The tropical island in the middle of the Indian Ocean is world renowned for its pulchritude. Many a travelers have beheld the beauty of the isle and have scribed the riches of the island in their chronicles. The charmness of Sri Lanka oozed into cricket too and nourished it with its splendor.

The island nation now hosts several of the most beautiful stadiums in the world, and what could shock many is the fact that two of these stadiums are yet to host any international fixtures. If steps can be taken to develop these crude yet exquisite stadiums, then Sri Lankans will have more to brag about!

Here we take a look at five such stadiums.


#5 Pallekele Cricket Stadium

ICC World T20 Cricket New Zealand Vs West Indies ICC world T20 cricket Sri Lanka

One of the two newly built stadiums for the 2011 cricket world cup, Pallekele sports blue hills and rich flora around its periphery.

Built after being inspired by the Supersport Park in Centurion, South Africa, Pallekele is now Sri Lanka’s second premiere international stadium. Notorious for a plethora of rain-washed test matches, this stadium holds the record of being only the third stadium in the world to see a wicket fall off the first ever ball bowled in the stadium.

Grass banks bedeck either side of the ground and the total capacity of the stadium exceed 35,000.

#4 Dambulla Cricket Stadium

Pallekele Cricket Stadium

With the Dambulla tank mewling on one side and the Dambulla rock imposing on the other, the Rangiri Dambulla International Cricket stadium lounges amidst UNESCO protected cave temples.

Built within 167 days chiefly to host matches during the wet season, since Dambulla is drier in comparison to most of the other parts, the stadium has enticed controversies ever since its establishment.

After the inaugural match, there was a hiatus of almost two years due to scuffles surrounding lease and ownership. After 2010, the floodlights were deemed inadequate and inefficient, and the ground entered another three years of hibernation. In 2013, cricket returned to Dambulla, although no more day-night matches are hosted. A plan is afoot to install LED floodlights and soon this scenic stadium would be hosting day-night matches again.

 

#3 Asgiriya Cricket Stadium

KANDY, SRI LANKA - DECEMBER 01: A general view of the stadium during Day one of the First Test Match between Sri Lanka and England at Asgiriya Stadium on December 1, 2007 in Kandy, Sri Lanka. (Photo by Stu Forster/Getty Images)

KANDY, SRI LANKA – DECEMBER 01: A general view of the stadium during Day one of the First Test Match between Sri Lanka and England at Asgiriya Stadium on December 1, 2007 in Kandy, Sri Lanka. (Photo by Stu Forster/Getty Images)

Asgiriya is the only international cricket stadium in the world that is owned by a secondary school- Trinity College.  This stadium lies on the summit of a mountain, the top of which was carved off to accommodate this dazzling stadium. The city of Kandy lies below this mountain and during match days, one could witness fluffy white clouds gazing at the proceedings at arm’s length.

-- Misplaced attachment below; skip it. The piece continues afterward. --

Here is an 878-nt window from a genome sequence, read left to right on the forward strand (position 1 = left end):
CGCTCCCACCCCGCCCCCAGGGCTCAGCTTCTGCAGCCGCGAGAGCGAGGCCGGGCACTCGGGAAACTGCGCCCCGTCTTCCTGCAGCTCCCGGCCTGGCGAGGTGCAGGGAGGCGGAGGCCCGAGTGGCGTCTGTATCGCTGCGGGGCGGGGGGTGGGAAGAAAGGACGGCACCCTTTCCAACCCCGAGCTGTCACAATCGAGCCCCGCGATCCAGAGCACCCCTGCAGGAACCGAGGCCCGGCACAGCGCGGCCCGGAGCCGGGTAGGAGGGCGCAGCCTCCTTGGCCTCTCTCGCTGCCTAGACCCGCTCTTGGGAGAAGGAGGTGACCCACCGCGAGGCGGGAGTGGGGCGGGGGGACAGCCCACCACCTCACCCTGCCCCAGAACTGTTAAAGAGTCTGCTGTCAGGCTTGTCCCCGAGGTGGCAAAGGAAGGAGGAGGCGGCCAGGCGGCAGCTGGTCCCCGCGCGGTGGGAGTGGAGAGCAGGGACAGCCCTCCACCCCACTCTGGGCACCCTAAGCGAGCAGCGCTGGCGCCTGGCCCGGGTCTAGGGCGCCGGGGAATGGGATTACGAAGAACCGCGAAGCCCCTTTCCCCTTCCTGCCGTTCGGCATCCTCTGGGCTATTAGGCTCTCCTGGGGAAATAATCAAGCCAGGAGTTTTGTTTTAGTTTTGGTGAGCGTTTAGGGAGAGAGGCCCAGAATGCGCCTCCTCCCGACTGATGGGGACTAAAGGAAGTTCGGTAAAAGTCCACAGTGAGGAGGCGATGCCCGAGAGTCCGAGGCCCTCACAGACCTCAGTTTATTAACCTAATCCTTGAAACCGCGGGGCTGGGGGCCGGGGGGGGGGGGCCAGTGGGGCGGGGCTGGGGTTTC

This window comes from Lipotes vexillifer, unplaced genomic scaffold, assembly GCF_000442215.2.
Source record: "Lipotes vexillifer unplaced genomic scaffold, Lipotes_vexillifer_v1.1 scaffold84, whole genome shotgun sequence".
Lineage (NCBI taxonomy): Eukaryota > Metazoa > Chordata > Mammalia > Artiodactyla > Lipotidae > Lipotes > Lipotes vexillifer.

Founded in 1915, this became Sri Lanka’s second test venue after the P Sara Oval stadium. With a capacity of around 10,000, this stadium has hosted several of Sri Lanka’s most memorable matches, including the only test match that Sri Lanka have ever won against Australia hitherto and the record breaking world cup match against Kenya in 1996.

The stadium ceased hosting international matches once another international stadium was built in Pallekele, but there is still a chance of this stadium hosing international fixtures.

#2 Kurunegala Welegedera Cricket Stadium

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Nested in the North Central province of Sri Lanka is this dramatic multi-purpose stadium which is primarily used to host cricket matches. Established in 1972, this stadium sits aside a gigantic rock named “Elephant rock” or “Ethagala”, which is one of the seven rocks that superintend the city of Kurunegala. A serene statue of Buddha is perched atop this rock and that only makes the stadium’s ambience even more soothing.

Unlike the modern barren stadiums, there would be no need for parasols in this ground as the green foliage provide spectators enough shade to escape the scorching sun.

With a capacity of 10,000, this stadium has hosted warm-up games, U-19 matches and women’s matches.  The unique feature of this ground is its media center, which was actually a part of a temple that was used by King Buvenakabahu VI to address his subjects during the Kurunegala Kingdom.

#1 Radella Cricket Stadium

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Located in the enchanting city of Nuwara-Eliya and established in 1856, Radella could be safely and categorically regarded as the most picturesque stadium in the world. Celebrated by the Wisden as ‘one of the most scenic cricket grounds in the world,’ Radella is fenced by sturdy hills clad with tea plantations.

The leafy backdrop clubbed with the towering pine trees can easily hoodwink anyone into believing that they had enigmatically apparated to a western European country. The weather and climate are unlike Sri Lankan and much like European and hence, in the past the Sri Lankan team used to train in this ground prior to embarking on a tour to England.

This is also one the fewest stadiums in the world being situated at an altitude of 4000 ft. Owned by Dimbula Cricket Club, this ground has hosted one List A game, one first class game and several youth ODI matches during the 2000 U-19 world cup.